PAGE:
Current issues in medically assisted reproduction and genetics in Europe: research, clinical practice, ethics, legal issues and policy

J. Harper*, J. Geraedts, P. Borry, M.C. Cornel, W.J. Dondorp, L. Gianaroli, G. Harton, T. Milachich, H. Kääriäinen, I. Liebaers, M. Morris, J. Sequeiros, K. Sermon, F. Shenfield, H. Skirton, S. Soini, C. Spits, A. Veiga, J.R. Vermeesch, S. VivilleG. de Wert, M. Macek Jr.

*Corresponding author for this work

Research output: Contribution to journalArticleAcademicpeer-review

Abstract

How has the interface between genetics and assisted reproduction technology (ART) evolved since 2005?

The interface between ART and genetics has become more entwined as we increase our understanding about the genetics of infertility and we are able to perform more comprehensive genetic testing.

In March 2005, a group of experts from the European Society of Human Genetics and European Society of Human Reproduction and Embryology met to discuss the interface between genetics and ART and published an extended background paper, recommendations and two Editorials.

An interdisciplinary workshop was held, involving representatives of both professional societies and experts from the European Union Eurogentest2 Coordination Action Project.

In March 2012, a group of experts from the European Society of Human Genetics, the European Society of Human Reproduction and Embryology and the EuroGentest2 Coordination Action Project met to discuss developments at the interface between clinical genetics and ART.

As more genetic causes of reproductive failure are now recognized and an increasing number of patients undergo testing of their genome prior to conception, either in regular health care or in the context of direct-to-consumer testing, the need for genetic counselling and PGD may increase. Preimplantation genetic screening (PGS) thus far does not have evidence from RCTs to substantiate that the technique is both effective and efficient. Whole genome sequencing may create greater challenges both in the technological and interpretational domains, and requires further reflection about the ethics of genetic testing in ART and PGD/PGS. Diagnostic laboratories should be reporting their results according to internationally accepted accreditation standards (ISO 15189). Further studies are needed in order to address issues related to the impact of ART on epigenetic reprogramming of the early embryo.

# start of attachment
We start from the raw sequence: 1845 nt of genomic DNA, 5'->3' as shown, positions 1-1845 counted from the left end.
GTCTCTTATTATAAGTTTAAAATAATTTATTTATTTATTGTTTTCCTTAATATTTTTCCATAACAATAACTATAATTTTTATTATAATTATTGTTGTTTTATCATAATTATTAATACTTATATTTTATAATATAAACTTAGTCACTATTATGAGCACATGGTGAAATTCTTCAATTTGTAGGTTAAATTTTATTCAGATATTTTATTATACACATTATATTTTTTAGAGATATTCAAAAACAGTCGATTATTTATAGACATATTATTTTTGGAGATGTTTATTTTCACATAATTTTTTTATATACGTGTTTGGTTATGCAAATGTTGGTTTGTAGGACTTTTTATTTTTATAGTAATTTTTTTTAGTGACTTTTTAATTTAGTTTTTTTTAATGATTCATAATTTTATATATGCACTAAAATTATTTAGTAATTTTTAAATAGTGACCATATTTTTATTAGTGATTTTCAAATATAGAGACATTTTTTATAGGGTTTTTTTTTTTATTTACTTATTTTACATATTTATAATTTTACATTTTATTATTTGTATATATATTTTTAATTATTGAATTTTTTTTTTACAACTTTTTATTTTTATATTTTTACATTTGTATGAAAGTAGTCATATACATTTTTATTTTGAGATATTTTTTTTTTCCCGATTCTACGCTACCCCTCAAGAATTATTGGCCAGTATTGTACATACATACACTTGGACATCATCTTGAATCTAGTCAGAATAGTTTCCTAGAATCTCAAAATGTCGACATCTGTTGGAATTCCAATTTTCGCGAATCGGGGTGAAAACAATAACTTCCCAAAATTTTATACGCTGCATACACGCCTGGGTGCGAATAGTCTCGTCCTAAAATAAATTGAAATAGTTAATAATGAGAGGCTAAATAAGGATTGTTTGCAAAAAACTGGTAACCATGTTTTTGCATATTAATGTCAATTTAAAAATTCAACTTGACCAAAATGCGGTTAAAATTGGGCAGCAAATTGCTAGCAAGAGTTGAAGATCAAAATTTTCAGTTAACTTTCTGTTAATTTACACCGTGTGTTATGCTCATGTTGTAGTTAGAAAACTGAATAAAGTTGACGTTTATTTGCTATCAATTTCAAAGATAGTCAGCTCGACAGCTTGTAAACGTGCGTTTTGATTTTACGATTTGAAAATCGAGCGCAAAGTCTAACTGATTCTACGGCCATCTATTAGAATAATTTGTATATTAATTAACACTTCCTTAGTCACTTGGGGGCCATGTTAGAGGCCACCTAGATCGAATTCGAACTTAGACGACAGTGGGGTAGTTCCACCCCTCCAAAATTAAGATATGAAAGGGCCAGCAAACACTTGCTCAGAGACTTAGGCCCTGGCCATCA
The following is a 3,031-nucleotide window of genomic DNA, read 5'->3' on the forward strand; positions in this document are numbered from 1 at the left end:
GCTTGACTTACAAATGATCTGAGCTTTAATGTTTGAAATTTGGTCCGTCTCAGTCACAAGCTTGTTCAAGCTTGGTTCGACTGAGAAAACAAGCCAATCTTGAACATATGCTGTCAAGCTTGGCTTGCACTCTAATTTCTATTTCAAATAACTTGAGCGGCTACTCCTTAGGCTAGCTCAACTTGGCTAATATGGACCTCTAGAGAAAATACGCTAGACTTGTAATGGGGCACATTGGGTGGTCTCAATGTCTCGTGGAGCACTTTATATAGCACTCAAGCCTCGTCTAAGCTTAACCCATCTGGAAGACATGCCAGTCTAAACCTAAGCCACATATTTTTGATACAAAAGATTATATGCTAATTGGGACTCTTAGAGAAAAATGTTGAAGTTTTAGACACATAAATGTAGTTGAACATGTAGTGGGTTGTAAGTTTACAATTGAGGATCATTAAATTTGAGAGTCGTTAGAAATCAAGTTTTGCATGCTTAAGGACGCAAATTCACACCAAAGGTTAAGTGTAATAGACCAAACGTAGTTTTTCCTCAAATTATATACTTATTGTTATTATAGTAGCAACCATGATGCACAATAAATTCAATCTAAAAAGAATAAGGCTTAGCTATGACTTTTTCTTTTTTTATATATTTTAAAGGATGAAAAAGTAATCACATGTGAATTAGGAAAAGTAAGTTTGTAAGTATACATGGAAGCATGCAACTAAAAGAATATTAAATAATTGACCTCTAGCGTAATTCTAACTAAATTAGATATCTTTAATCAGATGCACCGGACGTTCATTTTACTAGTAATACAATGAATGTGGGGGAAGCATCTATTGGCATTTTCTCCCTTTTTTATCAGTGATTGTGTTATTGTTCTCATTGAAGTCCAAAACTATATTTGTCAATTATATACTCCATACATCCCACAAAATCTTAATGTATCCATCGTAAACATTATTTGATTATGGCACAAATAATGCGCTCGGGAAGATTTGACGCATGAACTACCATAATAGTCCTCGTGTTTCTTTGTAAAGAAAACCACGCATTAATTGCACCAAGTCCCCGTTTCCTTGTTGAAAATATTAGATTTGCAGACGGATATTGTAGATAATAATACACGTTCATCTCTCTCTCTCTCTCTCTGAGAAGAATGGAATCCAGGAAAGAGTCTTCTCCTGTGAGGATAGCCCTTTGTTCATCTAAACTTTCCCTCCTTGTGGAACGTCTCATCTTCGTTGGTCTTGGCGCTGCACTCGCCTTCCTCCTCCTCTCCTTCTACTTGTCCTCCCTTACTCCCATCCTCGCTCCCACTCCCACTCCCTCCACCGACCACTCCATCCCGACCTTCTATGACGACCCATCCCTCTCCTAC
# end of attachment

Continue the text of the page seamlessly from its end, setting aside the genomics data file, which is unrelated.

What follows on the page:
The legal landscape regarding assisted reproduction is evolving, but still remains very heterogeneous and often contradictory. The lack of legal harmonization and uneven access to infertility treatment and PGD/PGS fosters considerable cross-border reproductive care in Europe, and beyond.

This continually evolving field requires communication between the clinical genetics and IVF teams and patients to ensure that they are fully informed and can make well-considered choices.

Funding was received from ESHRE, ESHG and EuroGentest2 European Union Coordination Action project (FP7 - HEALTH-F4-2010-26146) to support attendance at this meeting.

Original languageEnglish
Pages (from-to)1603-1609
Number of pages10
JournalHuman Reproduction
Volume29
Issue number8
DOIs
Publication statusPublished - Aug 2014

Keywords

  • assisted reproduction technology
  • European Society of Human Genetics
  • European Society of Human Reproduction and Embryology
  • reproductive genetics
  • IVF
  • ESHRE PGD CONSORTIUM
  • EMBRYONIC STEM-CELLS
  • HUMAN PREIMPLANTATION EMBRYOS
  • IN-SITU HYBRIDIZATION
  • PRACTICE GUIDELINES
  • MALE-FERTILITY
  • CHROMOSOMAL-ABNORMALITIES
  • EPIGENETIC INHERITANCE
  • RECURRENT MISCARRIAGE
  • ANEUPLOID EMBRYOS

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